Animal study: The study protocol was reviewed and approved by the Laboratory Animals Ethics Committee of Guilan University of Medical Sciences (Ethics Code:1395.226). A total of forty adult Wistar male rats, weighing 250±10 g each, were used in this study. They were divided equally into five groups of eight rats each, and were kept under 12hr of light and dark cycles at 23°C temperature. They had free access to food pellets and tap water ad libitum. 
Animals were divided in groups as follows: A: the control group was treated with normal saline; B: the diabetic group treated with STZ; C, D, and E: the experimental groups received STZ (45 mg/kg) and the following doses of VOE at 100, 200, and 400 mg/kg, respectively. To induce diabetes in rats, a single dose of STZ (45 mg/kg) was injected Intraperitoneally (IP). On the 3rd day after the STZ injection, all animals were checked for their serum glucose levels. Blood samples were collected from their tails and the rats with the glucose levels higher than 250 mg/dl were considered as diabetic [18, 19]. Three days after the induction of diabetes, the VOE was administered IP to the rats daily, for the next 30 days. On day 31, the animals were anesthetized with 50 mg/kg ketamine and 22 mg/kg xylazine. The pancreas tissue was removed surgically from each animal for the subsequent histopathological examinations. Blood samples were also collected from the rats’ inferior vena cava. 
Biochemical assays: The sera were obtained by centrifuging the blood samples at 4000 rpm for 10 min and stored at -20˚C for further analysis. The serum glucose, amylase and lipase levels were measured using the respective kits (Parse Azmun, Tehran, Iran) for spectrophotometric assays. The kits’ sensitivity levels were 5mg/dl (glucose) and 3 IU/L for lipase and amylase. Insulin was measured by a rat ELISA kit (Demeditec, Germany) with a sensitivity of 0.1ng/ml. The Total Antioxidant Capacity (TAC) was measured by the specific kit (Zell-Bio, Germany) at 0.1 mM sensitivity. All procedures were performed by adhering to the kits’ instructions. 
The homeostatic model of assessing insulin resistance: The Homeostatic Model of Assessing Insulin Resistance (HOMA-IR) was determined based on the flowing formula: HOMA-IR=Insulin×Glucose/22.5 [20]. 
Histopathological analyses: The pancreas tissue samples were fixed in 10% formaldehyde for 72 hours, then dehydrated using graded concentration of ethanol. Xylene was also used as a transitional solution. The histology samples were embedded in melted paraffin and sectioned in 5-micrometer thick tissue slices, using a rotary microtome (Leitz, Germany). The slides were stained with hematoxylin and eosin (H&E) and examined under a light microscope (Olympus, Japan). The morphology of the Langerhans islets and the acinar cells were examined microscopically at 400 X magnification. The islet cells were counted from 50 microscopic fields in each group. The areas of islets were measured using a computer software (Digimizer Version 11). To determine the beta cell numbers, slides were stained with aldehyde fuchsin. For each rat, 10 Langerhans islets were examined and the beta cell numbers were counted and divided by the sum of the beta cells versus none beta cell. The answer in each case was multiplied by 100 and recorded as the percentage.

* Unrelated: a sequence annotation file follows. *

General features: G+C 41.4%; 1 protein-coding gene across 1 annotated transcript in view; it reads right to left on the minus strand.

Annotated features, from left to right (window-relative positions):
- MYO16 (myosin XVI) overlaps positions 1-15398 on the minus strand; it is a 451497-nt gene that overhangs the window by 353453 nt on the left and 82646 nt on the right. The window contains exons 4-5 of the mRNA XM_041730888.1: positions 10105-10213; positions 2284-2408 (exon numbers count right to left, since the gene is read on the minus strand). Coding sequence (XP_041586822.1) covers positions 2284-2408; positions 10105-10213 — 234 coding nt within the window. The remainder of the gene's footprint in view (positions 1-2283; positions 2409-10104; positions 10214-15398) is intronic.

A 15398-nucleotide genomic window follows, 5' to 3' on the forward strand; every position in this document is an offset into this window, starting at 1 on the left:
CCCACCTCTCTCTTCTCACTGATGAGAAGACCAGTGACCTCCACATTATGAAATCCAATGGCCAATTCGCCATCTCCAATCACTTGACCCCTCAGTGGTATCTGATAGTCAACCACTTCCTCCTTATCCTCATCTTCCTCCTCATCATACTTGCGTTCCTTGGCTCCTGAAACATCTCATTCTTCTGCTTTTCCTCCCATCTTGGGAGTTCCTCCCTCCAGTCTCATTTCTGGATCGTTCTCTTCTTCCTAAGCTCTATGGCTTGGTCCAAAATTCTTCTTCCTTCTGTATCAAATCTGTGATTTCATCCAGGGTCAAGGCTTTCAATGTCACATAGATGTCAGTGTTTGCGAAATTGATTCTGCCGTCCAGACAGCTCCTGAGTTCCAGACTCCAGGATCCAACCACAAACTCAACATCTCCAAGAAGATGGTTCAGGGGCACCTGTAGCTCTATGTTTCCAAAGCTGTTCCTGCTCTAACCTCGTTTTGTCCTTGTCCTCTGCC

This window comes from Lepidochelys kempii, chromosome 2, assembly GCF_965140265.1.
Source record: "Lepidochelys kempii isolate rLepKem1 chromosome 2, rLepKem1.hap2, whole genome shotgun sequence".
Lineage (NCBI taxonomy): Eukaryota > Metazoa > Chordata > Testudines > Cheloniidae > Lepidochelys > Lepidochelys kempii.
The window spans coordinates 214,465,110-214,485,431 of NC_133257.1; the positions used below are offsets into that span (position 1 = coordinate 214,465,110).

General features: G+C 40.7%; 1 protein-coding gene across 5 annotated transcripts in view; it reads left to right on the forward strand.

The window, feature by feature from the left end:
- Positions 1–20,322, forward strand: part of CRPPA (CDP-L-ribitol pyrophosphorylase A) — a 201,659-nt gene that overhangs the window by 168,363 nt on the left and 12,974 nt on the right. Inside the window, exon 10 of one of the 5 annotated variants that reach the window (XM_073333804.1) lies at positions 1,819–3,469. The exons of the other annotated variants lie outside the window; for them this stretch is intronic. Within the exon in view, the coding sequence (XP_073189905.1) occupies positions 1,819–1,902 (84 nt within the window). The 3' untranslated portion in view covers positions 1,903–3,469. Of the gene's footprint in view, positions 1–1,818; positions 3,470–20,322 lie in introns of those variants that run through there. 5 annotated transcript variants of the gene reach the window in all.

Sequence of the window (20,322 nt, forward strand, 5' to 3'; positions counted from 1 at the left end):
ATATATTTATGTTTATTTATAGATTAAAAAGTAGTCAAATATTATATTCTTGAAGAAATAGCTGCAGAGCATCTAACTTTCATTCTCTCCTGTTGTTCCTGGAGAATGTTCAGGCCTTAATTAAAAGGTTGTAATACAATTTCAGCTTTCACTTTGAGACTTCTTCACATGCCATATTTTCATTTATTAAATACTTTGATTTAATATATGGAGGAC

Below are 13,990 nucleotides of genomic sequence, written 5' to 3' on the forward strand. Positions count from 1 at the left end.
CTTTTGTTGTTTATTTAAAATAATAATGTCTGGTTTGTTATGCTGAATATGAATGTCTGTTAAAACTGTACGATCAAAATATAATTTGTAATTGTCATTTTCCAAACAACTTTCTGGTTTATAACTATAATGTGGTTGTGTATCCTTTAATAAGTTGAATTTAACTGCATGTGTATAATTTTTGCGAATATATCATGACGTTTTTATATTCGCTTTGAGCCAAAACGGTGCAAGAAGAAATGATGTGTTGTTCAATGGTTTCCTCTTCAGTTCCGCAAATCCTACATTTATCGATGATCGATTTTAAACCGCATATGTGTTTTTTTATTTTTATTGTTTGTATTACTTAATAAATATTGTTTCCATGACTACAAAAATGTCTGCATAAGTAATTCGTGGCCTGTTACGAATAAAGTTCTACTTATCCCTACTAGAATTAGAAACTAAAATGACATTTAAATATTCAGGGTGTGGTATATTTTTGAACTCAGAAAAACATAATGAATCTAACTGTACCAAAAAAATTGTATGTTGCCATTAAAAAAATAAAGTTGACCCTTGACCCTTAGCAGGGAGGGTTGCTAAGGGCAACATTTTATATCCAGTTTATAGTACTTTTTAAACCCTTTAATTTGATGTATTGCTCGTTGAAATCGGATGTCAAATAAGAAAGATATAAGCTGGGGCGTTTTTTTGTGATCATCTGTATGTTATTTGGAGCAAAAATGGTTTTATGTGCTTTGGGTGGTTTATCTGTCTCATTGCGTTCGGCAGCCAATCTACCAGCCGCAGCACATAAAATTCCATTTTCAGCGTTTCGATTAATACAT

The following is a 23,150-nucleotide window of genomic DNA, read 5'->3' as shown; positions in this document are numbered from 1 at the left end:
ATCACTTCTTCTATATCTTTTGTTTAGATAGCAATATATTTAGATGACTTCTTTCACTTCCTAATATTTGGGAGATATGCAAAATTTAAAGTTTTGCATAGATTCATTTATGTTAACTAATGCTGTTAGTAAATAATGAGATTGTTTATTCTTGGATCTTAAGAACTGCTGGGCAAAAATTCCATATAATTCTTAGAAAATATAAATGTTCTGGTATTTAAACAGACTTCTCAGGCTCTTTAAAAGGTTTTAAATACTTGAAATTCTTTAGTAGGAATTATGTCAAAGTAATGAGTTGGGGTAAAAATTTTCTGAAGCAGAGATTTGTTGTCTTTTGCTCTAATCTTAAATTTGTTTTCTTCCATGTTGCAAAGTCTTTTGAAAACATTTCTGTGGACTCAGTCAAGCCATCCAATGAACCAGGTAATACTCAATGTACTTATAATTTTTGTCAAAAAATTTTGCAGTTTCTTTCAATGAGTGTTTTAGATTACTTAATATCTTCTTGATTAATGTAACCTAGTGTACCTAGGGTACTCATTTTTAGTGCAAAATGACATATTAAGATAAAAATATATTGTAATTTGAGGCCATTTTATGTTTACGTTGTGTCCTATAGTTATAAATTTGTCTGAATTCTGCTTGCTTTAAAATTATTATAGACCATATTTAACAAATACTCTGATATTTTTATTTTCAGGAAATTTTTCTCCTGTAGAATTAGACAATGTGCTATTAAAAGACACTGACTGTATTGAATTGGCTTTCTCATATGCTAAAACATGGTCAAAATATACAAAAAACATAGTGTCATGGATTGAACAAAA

Statistical analyses: The statistical analysis of the data was performed on SPSS version 16 and Graph Pad Prism version 7. Analysis of Variance (ANOVA) and Tuckey’s tests were used to compare the data among the groups. The data were reported as the means and standard error. The value of P<0.05 was considered as a statistically significant difference.

Biochemical parameters: As reflected by the data in Table 1, the administration of VOE at 100, 200 and 400mg/kg reduced the serum glucose and amylase levels significantly compared to that of the STZ and control groups, respectively (P=0.001).

Doses of VOE reduced the serum amylase compared to that of the diabetic rats (P<0.05), (Table 1). The serum lipase was insignificantly lower in STZ group than the controls, and there were no significant differences in the serum lipase levels among all groups. Also, an insignificant reduction the serum insulin was detected in the STZ group compared to that of the controls. There were no significant differences in the insulin levels among all of the experimental groups (Table 1). A lower serum TAC was present in the STZ group compared to that of the controls. The administration of VOE increased the TAC compared to that of the STZ groups (P=0.001) (Table 1).
HOMA-IR: Within the STZ group, the HOMA-IR was significantly higher compared to that of the controls (P=0.001). However, the treatment with VOE at all doses significantly lowered HOMA IR compared to that of the STZ group (P=0.001).
Histological findings: The histologic findings revealed a severe atrophy in both the islets and non-islets of the pancreas samples. There were no clear morphological differences among the groups with respect to the exocrine tissues. A significant reduction in the pancreatic islet areas was observed in the STZ group compared to that of the controls (P=0.001). Treatment with doses of VOE increased the pancreatic islet areas significantly (P=0.01). The mean number of beta cells in the pancreatic islets reduced significantly in the STZ group compared to that of the controls (P=0.001). There were no significant differences in the number of beta cells between the STZ group and VOE-treated groups. An insignificant reduction in the Islets’ numbers was observed within the STZ group compared to that of the controls. The VOE at varying doses increased the Islets numbers insignificantly. See details in Figures 1 and 2, and Table 2. 

This study demonstrated that the VOE prevented the hyperglycemia and ameliorated the side effects induced by STZ treatment in rat pancreas. The administration of VOE at 100, 200 and 400mg/kg reduced the serum glucose and amylase in rats. The findings also confirmed that the VOE reduced the HOMA-IR, and that STZ reduced the numbers of beta cells in the pancreatic islets.